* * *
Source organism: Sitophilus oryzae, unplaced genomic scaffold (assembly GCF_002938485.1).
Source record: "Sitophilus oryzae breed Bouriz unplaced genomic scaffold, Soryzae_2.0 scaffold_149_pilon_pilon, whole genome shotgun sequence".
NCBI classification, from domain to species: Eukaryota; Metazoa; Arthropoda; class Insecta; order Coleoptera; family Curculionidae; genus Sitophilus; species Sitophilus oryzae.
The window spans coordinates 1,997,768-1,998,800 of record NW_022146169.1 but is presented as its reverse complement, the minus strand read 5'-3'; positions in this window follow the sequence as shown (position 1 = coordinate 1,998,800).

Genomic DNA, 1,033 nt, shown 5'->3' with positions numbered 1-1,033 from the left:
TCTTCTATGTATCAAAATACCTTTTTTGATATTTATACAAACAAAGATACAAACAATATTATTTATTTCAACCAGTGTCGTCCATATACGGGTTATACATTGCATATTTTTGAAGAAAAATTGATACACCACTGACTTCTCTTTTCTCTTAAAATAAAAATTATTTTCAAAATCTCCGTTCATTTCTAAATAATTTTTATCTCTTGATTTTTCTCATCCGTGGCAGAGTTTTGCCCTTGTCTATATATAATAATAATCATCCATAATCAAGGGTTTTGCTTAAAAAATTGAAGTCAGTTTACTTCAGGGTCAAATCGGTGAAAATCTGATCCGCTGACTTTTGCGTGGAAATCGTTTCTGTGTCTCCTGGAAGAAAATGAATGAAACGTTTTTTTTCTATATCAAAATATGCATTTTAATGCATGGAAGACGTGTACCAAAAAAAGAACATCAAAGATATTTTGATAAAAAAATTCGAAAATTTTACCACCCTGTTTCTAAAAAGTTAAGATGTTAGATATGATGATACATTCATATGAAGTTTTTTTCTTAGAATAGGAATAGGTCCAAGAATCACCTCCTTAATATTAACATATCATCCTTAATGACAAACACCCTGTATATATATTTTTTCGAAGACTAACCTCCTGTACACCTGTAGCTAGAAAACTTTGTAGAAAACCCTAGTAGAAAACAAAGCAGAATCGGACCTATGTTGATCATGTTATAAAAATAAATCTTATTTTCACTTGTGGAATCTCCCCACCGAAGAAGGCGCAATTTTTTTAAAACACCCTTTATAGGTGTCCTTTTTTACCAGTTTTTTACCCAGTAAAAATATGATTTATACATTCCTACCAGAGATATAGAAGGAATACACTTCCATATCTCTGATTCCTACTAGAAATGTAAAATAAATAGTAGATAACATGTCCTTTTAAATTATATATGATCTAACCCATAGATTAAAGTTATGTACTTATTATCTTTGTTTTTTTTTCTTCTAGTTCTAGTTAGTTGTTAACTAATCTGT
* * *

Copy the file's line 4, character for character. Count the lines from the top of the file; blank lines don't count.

The window spans coordinates 1,997,768-1,998,800 of record NW_022146169.1 but is presented as its reverse complement, the minus strand read 5'-3'; positions in this window follow the sequence as shown (position 1 = coordinate 1,998,800).